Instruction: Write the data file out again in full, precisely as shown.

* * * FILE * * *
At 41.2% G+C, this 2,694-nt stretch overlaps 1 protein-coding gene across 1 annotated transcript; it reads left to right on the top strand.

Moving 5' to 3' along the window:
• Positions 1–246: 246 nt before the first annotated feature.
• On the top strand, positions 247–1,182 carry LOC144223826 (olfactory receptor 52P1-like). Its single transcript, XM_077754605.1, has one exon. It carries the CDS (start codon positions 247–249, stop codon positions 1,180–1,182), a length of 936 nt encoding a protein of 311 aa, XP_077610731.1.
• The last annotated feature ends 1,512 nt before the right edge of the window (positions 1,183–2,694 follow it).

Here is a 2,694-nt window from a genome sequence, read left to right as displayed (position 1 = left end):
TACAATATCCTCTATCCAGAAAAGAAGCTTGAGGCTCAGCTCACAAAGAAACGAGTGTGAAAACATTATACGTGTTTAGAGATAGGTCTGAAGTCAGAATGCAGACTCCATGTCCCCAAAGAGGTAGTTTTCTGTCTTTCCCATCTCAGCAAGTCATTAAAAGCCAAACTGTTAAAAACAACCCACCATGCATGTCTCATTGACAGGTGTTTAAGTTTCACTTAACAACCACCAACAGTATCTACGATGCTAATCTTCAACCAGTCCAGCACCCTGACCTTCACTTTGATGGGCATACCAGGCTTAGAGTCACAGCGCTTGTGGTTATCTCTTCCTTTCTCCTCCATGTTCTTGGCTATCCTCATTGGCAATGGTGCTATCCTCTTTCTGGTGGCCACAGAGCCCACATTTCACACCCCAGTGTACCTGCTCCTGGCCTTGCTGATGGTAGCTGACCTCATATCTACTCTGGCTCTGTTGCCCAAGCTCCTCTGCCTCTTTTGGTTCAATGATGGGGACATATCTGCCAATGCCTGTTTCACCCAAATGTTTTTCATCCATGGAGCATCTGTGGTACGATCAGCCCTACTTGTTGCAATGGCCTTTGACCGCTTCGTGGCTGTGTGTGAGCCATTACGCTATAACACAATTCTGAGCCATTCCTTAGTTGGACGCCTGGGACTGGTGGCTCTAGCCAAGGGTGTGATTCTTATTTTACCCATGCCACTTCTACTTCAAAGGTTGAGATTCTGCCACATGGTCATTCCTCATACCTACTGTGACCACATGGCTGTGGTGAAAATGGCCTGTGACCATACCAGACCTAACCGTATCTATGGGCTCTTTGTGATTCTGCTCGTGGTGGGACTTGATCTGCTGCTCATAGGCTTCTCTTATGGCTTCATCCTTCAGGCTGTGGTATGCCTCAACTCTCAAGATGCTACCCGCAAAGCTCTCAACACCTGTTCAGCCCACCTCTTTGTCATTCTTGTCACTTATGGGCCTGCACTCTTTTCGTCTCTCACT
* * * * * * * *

At 41.2% G+C, this 2,694-nt stretch overlaps 1 protein-coding gene across 1 annotated transcript; it reads left to right on the top strand.

Moving 5' to 3' along the window:
• Positions 1–246: 246 nt before the first annotated feature.
• On the top strand, positions 247–1,182 carry LOC144223826 (olfactory receptor 52P1-like). Its single transcript, XM_077754605.1, has one exon. It carries the CDS (start codon positions 247–249, stop codon positions 1,180–1,182), a length of 936 nt encoding a protein of 311 aa, XP_077610731.1.
• The last annotated feature ends 1,512 nt before the right edge of the window (positions 1,183–2,694 follow it).

Here is a 2,694-nt window from a genome sequence, read left to right as displayed (position 1 = left end):
TACAATATCCTCTATCCAGAAAAGAAGCTTGAGGCTCAGCTCACAAAGAAACGAGTGTGAAAACATTATACGTGTTTAGAGATAGGTCTGAAGTCAGAATGCAGACTCCATGTCCCCAAAGAGGTAGTTTTCTGTCTTTCCCATCTCAGCAAGTCATTAAAAGCCAAACTGTTAAAAACAACCCACCATGCATGTCTCATTGACAGGTGTTTAAGTTTCACTTAACAACCACCAACAGTATCTACGATGCTAATCTTCAACCAGTCCAGCACCCTGACCTTCACTTTGATGGGCATACCAGGCTTAGAGTCACAGCGCTTGTGGTTATCTCTTCCTTTCTCCTCCATGTTCTTGGCTATCCTCATTGGCAATGGTGCTATCCTCTTTCTGGTGGCCACAGAGCCCACATTTCACACCCCAGTGTACCTGCTCCTGGCCTTGCTGATGGTAGCTGACCTCATATCTACTCTGGCTCTGTTGCCCAAGCTCCTCTGCCTCTTTTGGTTCAATGATGGGGACATATCTGCCAATGCCTGTTTCACCCAAATGTTTTTCATCCATGGAGCATCTGTGGTACGATCAGCCCTACTTGTTGCAATGGCCTTTGACCGCTTCGTGGCTGTGTGTGAGCCATTACGCTATAACACAATTCTGAGCCATTCCTTAGTTGGACGCCTGGGACTGGTGGCTCTAGCCAAGGGTGTGATTCTTATTTTACCCATGCCACTTCTACTTCAAAGGTTGAGATTCTGCCACATGGTCATTCCTCATACCTACTGTGACCACATGGCTGTGGTGAAAATGGCCTGTGACCATACCAGACCTAACCGTATCTATGGGCTCTTTGTGATTCTGCTCGTGGTGGGACTTGATCTGCTGCTCATAGGCTTCTCTTATGGCTTCATCCTTCAGGCTGTGGTATGCCTCAACTCTCAAGATGCTACCCGCAAAGCTCTCAACACCTGTTCAGCCCACCTCTTTGTCATTCTTGTCACTTATGGGCCTGCACTCTTTTCGTCTCTCACT